Review: AR! Pirates (iPhone)

5 mins read
Incorporating augmented reality technology, AR! Pirates uses an innovative approach to gaming on the iPhone. For those who don’t know, augmented reality gaming involves using your device’s camera to utilise your environment as part of the game. Despite having access to this new technology, AR! Pirates is a let-down in almost every other department.

Get off my table top!

The premise is that you need to protect your treasure island from marauding fleets of pirate galleons out to steal your gold. You do this by automatically firing cannonballs in the direction your cross-hairs are facing in an attempt to thwart the invaders. The enemy ships will fire back and can deal enough damage to you to prematurely end the game.

Where the augmented reality component comes into it is that to play this game you need to have three coins with you (or a piece of paper with 3 large dots), arranged in a triangle so that a point is facing away from you. You can change the scale of the level by using bigger dots, for example plates, though this simply means that you have to move around a lot more to access all areas of the level. What’s more, you must keep the three coins in view at all times (as they determine where your island is) and you control your cross-hairs by tilting the device. More and more enemy ships will attack you as you progress in the game and you will also have access to power-ups like a fireball or a double-shot which will help you sink the pirates more efficiently.

That all sounds well and good but there are some major downsides to this game. Firstly, you can’t play it unless you have the right setup. This is incredibly annoying and means that the game is very inaccessible. There’s no way you could play AR! Pirates on the commute to work or as a quick distraction while waiting for the water to boil because you have to have three coins (or equivalent focus points) with you at all times.
Secondly, the gameplay really doesn’t go anywhere. It gets repetitive very quickly and doesn’t expand or grow in any way. You don’t even have the option of shooting when you want to; the game automatically fires the cannonballs at regular intervals. Furthermore, the aiming and shooting lack fluidity and the pirates themselves aren’t all that threatening. Sure, there are more enemy ships later on and they might be a little harder to destroy but, in essence, the levels and what you’re expected to achieve on them is identical every time. In saying that though, there is one challenge to the game and that is the chance to achieve a three star rating on every stage. This consists of a combination of factors including number of shots fired (which you have no control over!), shots on target and accuracy (which is the percentage of shots on target divided by the number of shots fired…possibly a redundant statistic in this case). This can be quite difficult and may just be enough of a saving grace for some players.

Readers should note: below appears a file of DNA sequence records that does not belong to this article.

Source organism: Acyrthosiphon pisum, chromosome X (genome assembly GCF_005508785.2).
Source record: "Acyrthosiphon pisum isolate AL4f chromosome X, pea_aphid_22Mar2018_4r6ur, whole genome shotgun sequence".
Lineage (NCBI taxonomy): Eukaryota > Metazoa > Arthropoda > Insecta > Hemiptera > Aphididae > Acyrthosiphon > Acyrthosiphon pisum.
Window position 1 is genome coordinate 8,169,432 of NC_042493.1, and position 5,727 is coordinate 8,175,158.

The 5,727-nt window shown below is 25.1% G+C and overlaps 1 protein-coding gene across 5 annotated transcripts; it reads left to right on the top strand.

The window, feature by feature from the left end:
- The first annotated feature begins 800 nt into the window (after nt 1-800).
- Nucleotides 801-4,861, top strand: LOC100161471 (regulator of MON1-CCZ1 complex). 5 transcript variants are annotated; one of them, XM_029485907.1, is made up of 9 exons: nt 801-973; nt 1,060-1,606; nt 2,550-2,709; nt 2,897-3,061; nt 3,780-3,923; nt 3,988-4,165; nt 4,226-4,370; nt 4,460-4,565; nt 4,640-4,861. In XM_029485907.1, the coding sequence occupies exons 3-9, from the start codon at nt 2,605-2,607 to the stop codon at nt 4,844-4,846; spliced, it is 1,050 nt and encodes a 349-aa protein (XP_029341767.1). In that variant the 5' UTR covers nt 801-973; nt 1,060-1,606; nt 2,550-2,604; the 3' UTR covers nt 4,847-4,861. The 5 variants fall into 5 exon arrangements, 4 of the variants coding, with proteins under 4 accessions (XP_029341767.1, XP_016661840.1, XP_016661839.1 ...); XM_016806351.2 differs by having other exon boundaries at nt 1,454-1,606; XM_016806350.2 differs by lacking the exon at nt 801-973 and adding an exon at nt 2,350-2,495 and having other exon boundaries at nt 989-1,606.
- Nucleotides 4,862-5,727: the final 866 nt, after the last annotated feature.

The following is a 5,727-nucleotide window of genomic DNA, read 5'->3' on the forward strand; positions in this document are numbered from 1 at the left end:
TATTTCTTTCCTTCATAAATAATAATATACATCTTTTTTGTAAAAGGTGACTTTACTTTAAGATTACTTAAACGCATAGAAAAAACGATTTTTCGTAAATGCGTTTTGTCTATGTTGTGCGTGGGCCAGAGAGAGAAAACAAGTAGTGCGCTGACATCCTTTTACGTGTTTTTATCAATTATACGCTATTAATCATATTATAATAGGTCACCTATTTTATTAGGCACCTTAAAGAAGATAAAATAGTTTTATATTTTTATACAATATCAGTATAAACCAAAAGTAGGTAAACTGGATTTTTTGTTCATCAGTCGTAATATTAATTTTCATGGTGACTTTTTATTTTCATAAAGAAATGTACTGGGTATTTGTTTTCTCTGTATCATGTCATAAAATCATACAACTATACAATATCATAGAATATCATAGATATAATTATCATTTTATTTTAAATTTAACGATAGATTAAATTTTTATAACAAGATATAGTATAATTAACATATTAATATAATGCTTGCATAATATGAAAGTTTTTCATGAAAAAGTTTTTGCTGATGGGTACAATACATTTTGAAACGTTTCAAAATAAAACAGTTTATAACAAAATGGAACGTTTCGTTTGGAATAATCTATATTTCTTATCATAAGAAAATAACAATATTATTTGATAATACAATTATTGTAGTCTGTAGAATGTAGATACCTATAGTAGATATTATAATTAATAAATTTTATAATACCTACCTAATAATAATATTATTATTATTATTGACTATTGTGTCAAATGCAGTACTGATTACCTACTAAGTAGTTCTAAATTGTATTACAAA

AR: making gamers look like idiots since 2011

Finally, the graphics are very basic and aren’t nearly as aesthetic as many other games, the music is appropriate but can be intrusive and grating even at the best of times and there isn’t much in the way of replayability. Overall, a poorly executed game that’s difficult to play for all the wrong reasons and seems too reliant on the fact that it uses augmented reality as a selling point. Certainly not one that’s worth paying any money for in the App Store.

– Dom S

This is the bio under which all legacy articles are published (as in the 12,000-odd, before we moved to the new Website and platform). This is not a member of the DDNet Team. Please see the article's text for byline attribution.

Previous Story

It Looks Like It’s Our Payday! … Get It?

Next Story

E3 2011: Games we’re looking forward to at Digitally Downloaded

Latest Articles